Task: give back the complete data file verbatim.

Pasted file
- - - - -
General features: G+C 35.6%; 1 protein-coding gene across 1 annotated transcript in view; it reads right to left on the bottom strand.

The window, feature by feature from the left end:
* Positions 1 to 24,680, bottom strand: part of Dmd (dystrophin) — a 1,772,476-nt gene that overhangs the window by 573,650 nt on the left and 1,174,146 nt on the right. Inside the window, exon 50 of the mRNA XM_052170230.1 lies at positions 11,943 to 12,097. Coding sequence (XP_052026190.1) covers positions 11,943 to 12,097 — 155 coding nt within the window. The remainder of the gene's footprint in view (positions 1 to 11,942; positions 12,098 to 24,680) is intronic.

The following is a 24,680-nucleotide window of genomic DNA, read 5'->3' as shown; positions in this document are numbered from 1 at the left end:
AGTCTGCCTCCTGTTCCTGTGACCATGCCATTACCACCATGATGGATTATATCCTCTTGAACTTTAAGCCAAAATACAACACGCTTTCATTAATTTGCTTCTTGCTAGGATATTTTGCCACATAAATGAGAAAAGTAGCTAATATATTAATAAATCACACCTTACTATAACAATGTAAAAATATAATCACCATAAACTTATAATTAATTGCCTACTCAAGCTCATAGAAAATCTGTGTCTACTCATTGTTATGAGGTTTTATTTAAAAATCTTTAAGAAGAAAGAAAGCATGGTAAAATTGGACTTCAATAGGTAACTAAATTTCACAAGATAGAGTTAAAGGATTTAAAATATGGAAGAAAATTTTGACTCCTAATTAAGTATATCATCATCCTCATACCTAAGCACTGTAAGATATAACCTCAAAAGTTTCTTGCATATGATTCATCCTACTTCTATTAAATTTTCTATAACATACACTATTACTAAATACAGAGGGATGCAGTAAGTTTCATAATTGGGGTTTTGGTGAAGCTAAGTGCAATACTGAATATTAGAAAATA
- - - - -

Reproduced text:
General features: G+C 35.6%; 1 protein-coding gene across 1 annotated transcript in view; it reads right to left on the bottom strand.

The window, feature by feature from the left end:
* Positions 1 to 24,680, bottom strand: part of Dmd (dystrophin) — a 1,772,476-nt gene that overhangs the window by 573,650 nt on the left and 1,174,146 nt on the right. Inside the window, exon 50 of the mRNA XM_052170230.1 lies at positions 11,943 to 12,097. Coding sequence (XP_052026190.1) covers positions 11,943 to 12,097 — 155 coding nt within the window. The remainder of the gene's footprint in view (positions 1 to 11,942; positions 12,098 to 24,680) is intronic.

The following is a 24,680-nucleotide window of genomic DNA, read 5'->3' as shown; positions in this document are numbered from 1 at the left end:
AGTCTGCCTCCTGTTCCTGTGACCATGCCATTACCACCATGATGGATTATATCCTCTTGAACTTTAAGCCAAAATACAACACGCTTTCATTAATTTGCTTCTTGCTAGGATATTTTGCCACATAAATGAGAAAAGTAGCTAATATATTAATAAATCACACCTTACTATAACAATGTAAAAATATAATCACCATAAACTTATAATTAATTGCCTACTCAAGCTCATAGAAAATCTGTGTCTACTCATTGTTATGAGGTTTTATTTAAAAATCTTTAAGAAGAAAGAAAGCATGGTAAAATTGGACTTCAATAGGTAACTAAATTTCACAAGATAGAGTTAAAGGATTTAAAATATGGAAGAAAATTTTGACTCCTAATTAAGTATATCATCATCCTCATACCTAAGCACTGTAAGATATAACCTCAAAAGTTTCTTGCATATGATTCATCCTACTTCTATTAAATTTTCTATAACATACACTATTACTAAATACAGAGGGATGCAGTAAGTTTCATAATTGGGGTTTTGGTGAAGCTAAGTGCAATACTGAATATTAGAAAATA